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Give your finances a checkup

by Francine Huff

Just like your physical exam, you should routinely do a financial exam. There is no time like the present to review your finances. Use the following checklist to give yourself a money checkup.

  1. List all sources of income so you know exactly how much you have to spend each month. Then make a list of all your monthly bills, such as mortgage, utilities, groceries and credit card debt. If you do not have enough income to cover all the bills, you are in serious trouble and need to come up with a better plan. You should not rely on credit cards to cover a lack of income.
  2. Put together a plan to reduce credit card debt and other loans. Use the debt snowball method to pay off credit card balances. Choose the card with the lowest balance to pay more than the minimum monthly payment. After that credit card is paid off, roll over those payments into another credit card. Continue doing this until all credit card debt is paid off.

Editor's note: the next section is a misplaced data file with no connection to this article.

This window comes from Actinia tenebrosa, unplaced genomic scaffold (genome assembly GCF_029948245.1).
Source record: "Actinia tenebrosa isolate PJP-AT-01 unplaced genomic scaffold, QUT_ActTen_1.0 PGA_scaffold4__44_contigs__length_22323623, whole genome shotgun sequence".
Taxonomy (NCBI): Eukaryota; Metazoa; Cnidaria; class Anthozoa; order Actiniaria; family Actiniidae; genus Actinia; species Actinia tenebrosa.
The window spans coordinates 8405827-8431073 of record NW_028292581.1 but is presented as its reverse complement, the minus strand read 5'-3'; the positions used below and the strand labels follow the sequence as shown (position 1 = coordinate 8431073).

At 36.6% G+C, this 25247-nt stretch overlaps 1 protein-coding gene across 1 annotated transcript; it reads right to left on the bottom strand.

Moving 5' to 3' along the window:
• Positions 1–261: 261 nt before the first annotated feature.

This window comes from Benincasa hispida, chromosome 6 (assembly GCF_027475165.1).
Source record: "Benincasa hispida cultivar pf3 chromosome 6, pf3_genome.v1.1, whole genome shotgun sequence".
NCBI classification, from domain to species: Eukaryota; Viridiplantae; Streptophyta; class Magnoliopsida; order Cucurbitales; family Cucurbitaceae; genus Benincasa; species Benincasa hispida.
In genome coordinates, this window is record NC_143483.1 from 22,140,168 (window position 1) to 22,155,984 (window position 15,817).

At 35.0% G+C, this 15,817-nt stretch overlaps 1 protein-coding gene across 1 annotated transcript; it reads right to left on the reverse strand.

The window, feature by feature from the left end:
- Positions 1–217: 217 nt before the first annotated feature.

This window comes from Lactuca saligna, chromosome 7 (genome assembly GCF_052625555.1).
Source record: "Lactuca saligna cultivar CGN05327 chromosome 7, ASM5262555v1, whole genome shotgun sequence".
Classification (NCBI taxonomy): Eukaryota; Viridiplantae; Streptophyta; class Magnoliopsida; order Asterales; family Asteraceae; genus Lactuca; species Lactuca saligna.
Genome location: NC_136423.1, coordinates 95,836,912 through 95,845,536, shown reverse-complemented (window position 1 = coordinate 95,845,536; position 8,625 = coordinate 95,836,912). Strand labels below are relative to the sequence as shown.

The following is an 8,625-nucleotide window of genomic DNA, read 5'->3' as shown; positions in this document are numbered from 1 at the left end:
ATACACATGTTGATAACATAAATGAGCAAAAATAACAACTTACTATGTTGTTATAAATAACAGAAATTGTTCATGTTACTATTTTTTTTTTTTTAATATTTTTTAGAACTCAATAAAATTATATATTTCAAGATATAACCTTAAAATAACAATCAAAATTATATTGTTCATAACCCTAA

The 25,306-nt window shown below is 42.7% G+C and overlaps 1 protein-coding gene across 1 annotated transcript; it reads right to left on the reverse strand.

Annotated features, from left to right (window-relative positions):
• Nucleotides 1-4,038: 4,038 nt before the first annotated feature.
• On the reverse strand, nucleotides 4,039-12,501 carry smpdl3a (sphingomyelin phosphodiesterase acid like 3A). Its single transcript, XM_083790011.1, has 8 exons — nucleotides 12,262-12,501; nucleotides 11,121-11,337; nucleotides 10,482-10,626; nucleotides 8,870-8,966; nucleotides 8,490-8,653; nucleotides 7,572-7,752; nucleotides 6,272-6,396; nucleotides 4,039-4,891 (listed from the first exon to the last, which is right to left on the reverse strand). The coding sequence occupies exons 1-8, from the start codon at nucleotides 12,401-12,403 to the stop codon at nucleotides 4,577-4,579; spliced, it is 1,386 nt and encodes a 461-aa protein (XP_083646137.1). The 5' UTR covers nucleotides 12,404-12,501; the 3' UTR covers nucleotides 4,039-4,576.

3. Call credit card companies to negotiate a better rates. The lower your balance, better your credit score, and more consistent you are with paying cards on time, the more likely you are to successfully lower credit card rates.
  4. Get a free copy of your credit report at Annualcreditreport.com. You can get one free report every twelve months from each of the three major credit bureaus, Experian, Equifax, and TransUnion. If you have been denied credit or have been the victim of identity theft, you can get a free credit report even if you've gotten a copy during the past year. To see your credit score you must pay a fee.
  5. Boost your savings. Take an honest look at where your money goes. It may be fun to blow wads of money on eating out, entertainment, or other impulse purchases, but is that the best use of your cash? Find ways to pay yourself before putting money toward discretionary items in order to build up that emergency fund.
  6. Review your retirement plan -- you do have one, don't you? Sign up for your company's 401(k) retirement plan or set up an IRA. Once you pay off credit card debt you should have more to put toward saving for the future.

Take Control

This is just a suggested list of of tasks that can help improve your finances. Depending upon the situation you may need to set other financial goals, such as saving up for a house down payment or buying a vehicle. The more time you spend working toward financial goals, the less likely you are to get trapped in a cycle of relying on credit cards to finance your lifestyle.

Published 04/09/12 (Modified 11/21/13)


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